Weird Loot, Entering the House

(Sleeping cats for a Friday.)

First of all, happy birthday to my wonderful wife, Ann!! (Okay, so her birthday is tomorrow, but I’m not online tomorrow.)

Second of all, I did an interview with writer and editor Maurice Broaddus on Omnivoracious. I really love this interview–it’s one of my favorites. Go check it out.

So…we went down to one of the local used bookstores yesterday, thinking “Maybe we can pick up a couple of anthologies or author collections of use for weird and other projects”…only to find more than 200 titles, mostly in old Doubleday or Book Club editions–part of a collection sold by an elderly man moving to a smaller house.

An unseemly feeding frenzy ensued, and close to half of that collection now resides in our house.

It’s fascinating going through these older books. First off, there’s not as much of a reliance on names–they’re absent from some front covers entirely–and more of an emphasis on “hey, you’re about to read some great stories.” New writers appear several times, and there’s a value assigned to publishing new writers expressed in the introductions to several of these anthos. I don’t find that to be the case, generally, with present-day anthologies from large publishers, which fixate on big names as the best or easiest way to generate sales.

And, yep, women appear in these books, sometimes in quantity (although I haven’t looked through all of them yet), and especially in Marvin Kaye’s anthologies there’s a good balance of type of story and also lots of great stories by writers like Joanna Russ, Jessica Amanda Salmonson, Joyce Carol Oates, etc. Indeed, there’s at least one story by Rabindranath Tagore in Masterpieces of Terror and the Unknown. In addition, there are translations either picked up in reprint or commissioned for a particular antho. (Full Spectrum 3 isn’t pictured here, but it features two translations.) In Foundations of Fear, not pictured here, edited by David Hartwell you can find stories by Daphne Du Maurier, Octavia Butler, and more.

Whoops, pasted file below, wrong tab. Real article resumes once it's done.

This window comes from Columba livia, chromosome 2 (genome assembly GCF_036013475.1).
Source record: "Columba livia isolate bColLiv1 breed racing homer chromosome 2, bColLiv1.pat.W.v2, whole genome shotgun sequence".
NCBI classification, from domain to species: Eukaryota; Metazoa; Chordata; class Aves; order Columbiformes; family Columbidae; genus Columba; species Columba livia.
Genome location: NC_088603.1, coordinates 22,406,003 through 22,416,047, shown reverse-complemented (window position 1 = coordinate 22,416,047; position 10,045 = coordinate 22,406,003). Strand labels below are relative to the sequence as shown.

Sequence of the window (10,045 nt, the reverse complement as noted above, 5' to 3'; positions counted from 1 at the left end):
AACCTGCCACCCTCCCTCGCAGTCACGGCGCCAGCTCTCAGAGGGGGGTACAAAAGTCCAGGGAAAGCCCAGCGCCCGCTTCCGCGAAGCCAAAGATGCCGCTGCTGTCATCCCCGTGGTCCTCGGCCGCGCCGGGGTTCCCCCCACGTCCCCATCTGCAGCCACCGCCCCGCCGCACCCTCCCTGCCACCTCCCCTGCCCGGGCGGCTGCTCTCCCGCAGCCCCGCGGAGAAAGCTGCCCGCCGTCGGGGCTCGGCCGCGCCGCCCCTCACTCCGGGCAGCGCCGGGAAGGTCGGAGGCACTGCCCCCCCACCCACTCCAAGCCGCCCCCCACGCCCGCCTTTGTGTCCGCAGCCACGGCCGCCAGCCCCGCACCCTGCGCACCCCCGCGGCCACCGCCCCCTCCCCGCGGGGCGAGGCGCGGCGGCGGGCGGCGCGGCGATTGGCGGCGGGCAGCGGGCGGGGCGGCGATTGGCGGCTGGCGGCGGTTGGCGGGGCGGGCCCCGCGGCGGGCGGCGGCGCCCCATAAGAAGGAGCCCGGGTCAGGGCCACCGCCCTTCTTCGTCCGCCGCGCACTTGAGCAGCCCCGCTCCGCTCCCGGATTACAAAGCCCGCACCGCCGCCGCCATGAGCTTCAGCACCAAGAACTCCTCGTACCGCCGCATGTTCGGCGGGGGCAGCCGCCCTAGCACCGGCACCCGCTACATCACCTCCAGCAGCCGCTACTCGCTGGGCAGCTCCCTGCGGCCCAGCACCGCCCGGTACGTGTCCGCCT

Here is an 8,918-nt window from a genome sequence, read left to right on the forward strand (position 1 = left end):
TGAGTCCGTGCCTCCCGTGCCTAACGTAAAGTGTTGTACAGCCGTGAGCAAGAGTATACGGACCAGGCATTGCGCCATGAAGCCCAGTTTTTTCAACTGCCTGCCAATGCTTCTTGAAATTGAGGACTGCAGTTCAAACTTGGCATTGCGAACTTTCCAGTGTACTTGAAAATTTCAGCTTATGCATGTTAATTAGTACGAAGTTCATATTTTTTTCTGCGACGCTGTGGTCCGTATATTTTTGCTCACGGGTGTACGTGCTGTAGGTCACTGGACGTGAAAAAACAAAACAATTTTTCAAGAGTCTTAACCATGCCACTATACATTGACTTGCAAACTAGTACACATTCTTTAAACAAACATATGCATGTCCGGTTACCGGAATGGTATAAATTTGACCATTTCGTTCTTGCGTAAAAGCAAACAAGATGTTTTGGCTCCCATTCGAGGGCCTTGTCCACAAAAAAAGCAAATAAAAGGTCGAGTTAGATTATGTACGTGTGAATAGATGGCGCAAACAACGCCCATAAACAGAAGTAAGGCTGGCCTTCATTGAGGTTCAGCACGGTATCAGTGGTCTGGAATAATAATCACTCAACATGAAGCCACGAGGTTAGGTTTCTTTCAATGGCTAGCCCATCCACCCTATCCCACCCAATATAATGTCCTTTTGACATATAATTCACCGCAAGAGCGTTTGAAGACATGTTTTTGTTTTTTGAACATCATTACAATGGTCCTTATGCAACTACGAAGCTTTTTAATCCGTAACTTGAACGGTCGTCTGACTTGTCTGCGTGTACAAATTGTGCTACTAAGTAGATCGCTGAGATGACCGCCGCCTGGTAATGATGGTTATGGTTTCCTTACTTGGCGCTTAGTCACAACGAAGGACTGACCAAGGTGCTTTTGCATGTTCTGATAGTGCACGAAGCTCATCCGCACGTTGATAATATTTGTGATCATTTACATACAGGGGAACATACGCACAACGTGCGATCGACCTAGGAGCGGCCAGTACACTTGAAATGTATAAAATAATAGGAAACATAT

This all by way of saying that with regard to the SFX stupidity in not featuring any women in its special horror issue…maybe we shouldn’t let a few asshats define how we think women in horror are or have been represented. Castigate the asshats, yes, but don’t let them define the overall experience. Strange Horizons, Clarkesworld, and Fantasy Magazine have all published excellent creepy/horrific stories by women over the last few years, there have been many anthologies with great horror by women, and some of the top editors interested in horror include Ellen Datlow and my wife, Ann VanderMeer, just to name two. (Indeed, all SFX had to do is email Ellen or Ann and ask who to feature and they could’ve had a cornucopia of women.)

One other interesting note before the book photos…one of the books is Dreams that Burn in the Night, by Craig Strete, who writes using a lot of Native American themes. This collection comes with a blurb from Jorge Luis Borges as well as James Tiptree Jr, and one story is co-written with Michael Bishop. The stories, in my opinion, are among those that haven’t dated well. But, given that he apparently was up for the Hugo and the Nebula and no one’s really heard of him today (except for this mention; scroll down), it’s a cautionary note for all of us writer types–see also the Peter Tate collection (who?). Here today, gone tomorrow. Bwaahahahaahaha.

Any observations about these covers? They’re drab in many cases, but, honestly, I prefer drab to the pseudo-Romance covers so popular today, with characters represented. I really don’t want any image of the characters in my head other than the one provided by the words inside.


  1. says

    These books cause a weird nostalgia for me, these are the kind of books I devoured but had to hide from well meaning family members. Some of these covers are amazing! Especially the two Edward Gorey at the bottom and the Hannes Bok at the top. I wish there was more room in fantasy and SF for this kind of art. I asked Tod Lockwood about that once why so much fantasy art sticks to the same type of image and style and he told me that the majority of fantasy is marketed at 14 year old boys and they want the same grim and gritty that they get from video games. This covers are unsettling in a way that mass marketed books usually aren’t these days.

    Is that Leonard Cohen on the cover of Shadows 2?